Aegean and Ionian Seas

Knossos and Crete

The southernmost part of the Greek homelands, Crete is the largest Greek island and separates the Aegean Sea from the Mediterranean. It was once the home of the Minoans who built the grandest palaces, sailed the biggest fleet and controlled the largest empire in hundreds of years. No-one knows what brought the Minoans to their knees but there are stories about earthquakes, thunder and flooding by massive waves. Clearly they offended the gods through an act of hubris.

That was centuries ago and now the island is a mess of small town-states and its people are a spent force. Lacking any central government, the small states fight each other for primacy. Poverty has driven the populace to piracy and banditry and the area is now lawless.

The Minoan capital city was Knossos, an opulent city of pale stone built around its palace. Centred on a square courtyard with a fountain, the palace started out as small collection of buildings. Over the years it grew outwards and engulfed the rest of the city, turning Knossos into one huge tangled building. That proved to be its downfall when a fire swept through hundreds of years ago and forced its abandonment. Now Knossos is one massive ruin that looms over the landscape, the pale stone turned dark with moss and soot. Rooms have collapsed and fallen into the famous labyrinth beneath. A handful of locals live in the ruin and prey on travellers.

Travellers and adventurers are still drawn to the city to explore the labyrinth built by Daedalus to hold the Minotaur, born from the Minoan queen and a bull. That monster was slain long ago by the Athenian hero Theseus but stories persist of other things living down there and of the lost treasures of the Minoans.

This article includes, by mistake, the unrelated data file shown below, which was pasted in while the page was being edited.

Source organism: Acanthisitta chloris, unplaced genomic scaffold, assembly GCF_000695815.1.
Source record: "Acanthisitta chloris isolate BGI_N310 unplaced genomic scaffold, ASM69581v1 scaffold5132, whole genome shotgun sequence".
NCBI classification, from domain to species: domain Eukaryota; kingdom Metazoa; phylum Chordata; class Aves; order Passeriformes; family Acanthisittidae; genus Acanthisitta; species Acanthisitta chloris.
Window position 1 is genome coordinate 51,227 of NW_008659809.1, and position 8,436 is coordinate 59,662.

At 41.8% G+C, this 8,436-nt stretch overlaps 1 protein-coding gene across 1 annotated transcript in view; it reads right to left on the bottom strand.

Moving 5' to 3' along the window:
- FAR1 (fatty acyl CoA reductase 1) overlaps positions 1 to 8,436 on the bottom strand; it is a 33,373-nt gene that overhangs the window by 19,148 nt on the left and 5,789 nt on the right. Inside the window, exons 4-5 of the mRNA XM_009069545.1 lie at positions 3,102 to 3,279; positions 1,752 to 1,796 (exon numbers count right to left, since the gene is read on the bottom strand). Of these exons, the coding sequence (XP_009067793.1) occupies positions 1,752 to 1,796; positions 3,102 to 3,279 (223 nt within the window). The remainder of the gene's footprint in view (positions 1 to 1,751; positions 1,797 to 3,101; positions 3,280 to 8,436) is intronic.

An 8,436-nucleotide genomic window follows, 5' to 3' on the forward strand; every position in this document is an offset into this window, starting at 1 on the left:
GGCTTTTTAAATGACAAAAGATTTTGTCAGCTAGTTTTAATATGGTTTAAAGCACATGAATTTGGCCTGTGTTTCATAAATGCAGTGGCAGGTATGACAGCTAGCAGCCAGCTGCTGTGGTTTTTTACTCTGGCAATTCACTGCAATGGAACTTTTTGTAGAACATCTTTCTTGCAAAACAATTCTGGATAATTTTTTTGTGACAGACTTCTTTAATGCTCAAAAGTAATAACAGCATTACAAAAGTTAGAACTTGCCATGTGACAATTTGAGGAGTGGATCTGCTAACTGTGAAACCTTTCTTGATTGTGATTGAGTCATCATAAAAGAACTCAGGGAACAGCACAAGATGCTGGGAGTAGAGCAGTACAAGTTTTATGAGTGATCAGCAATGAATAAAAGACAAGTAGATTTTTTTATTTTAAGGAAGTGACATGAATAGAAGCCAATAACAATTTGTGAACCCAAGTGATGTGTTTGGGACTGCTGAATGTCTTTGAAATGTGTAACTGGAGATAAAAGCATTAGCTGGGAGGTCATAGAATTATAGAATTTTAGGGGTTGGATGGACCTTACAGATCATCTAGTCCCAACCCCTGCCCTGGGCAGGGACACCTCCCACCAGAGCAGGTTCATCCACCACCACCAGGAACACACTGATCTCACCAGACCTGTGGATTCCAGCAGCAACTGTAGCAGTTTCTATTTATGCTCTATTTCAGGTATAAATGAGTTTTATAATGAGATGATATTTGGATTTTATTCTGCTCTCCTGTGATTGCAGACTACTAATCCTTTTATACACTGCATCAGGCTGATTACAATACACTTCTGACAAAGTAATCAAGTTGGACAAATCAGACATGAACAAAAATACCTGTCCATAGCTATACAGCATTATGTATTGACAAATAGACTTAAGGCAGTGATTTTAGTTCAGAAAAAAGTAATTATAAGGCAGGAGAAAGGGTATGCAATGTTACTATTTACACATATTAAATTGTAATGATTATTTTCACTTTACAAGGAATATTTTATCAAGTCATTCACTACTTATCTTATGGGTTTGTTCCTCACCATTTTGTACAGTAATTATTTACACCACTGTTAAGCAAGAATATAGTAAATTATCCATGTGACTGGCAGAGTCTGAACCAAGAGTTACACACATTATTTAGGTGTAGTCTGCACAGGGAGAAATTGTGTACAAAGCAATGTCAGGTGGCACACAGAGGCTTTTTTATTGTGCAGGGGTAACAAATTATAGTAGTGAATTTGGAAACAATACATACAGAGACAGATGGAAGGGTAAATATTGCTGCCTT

Sitting on a natural harbour on the southern entry to a large bay in Anatolia, Miletus is built around its port and the mouth of the Maeander River. High mountains rise on either side of the river and a small island protects the harbour. From the port the city stretches inland and up into the surrounding hills in a grid pattern. Having the major port in the region has made Miletus the richest Greek city in Anatolia, rivalling Corinth and Athens in wealth.

Miletus is under Persian occupation and has been for a decade. Authority is wielded by a governor appointed by the local satrap who maintains a small garrison to hold the city. The population are still strongly Greek and they wait for an opportunity to throw the Persians out. In the meantime they are left alone by the invaders and are allowed to worship Greek gods. Only a little trade now flows through Miletus and there is an air of laziness in the city with citizens reputed to enjoy debauched parties.


Rhodes is the largest and most easterly of the Aegean islands, close to the Anatolian coast. Forests of pine and cypress fill its interior and it takes two days to walk across the island.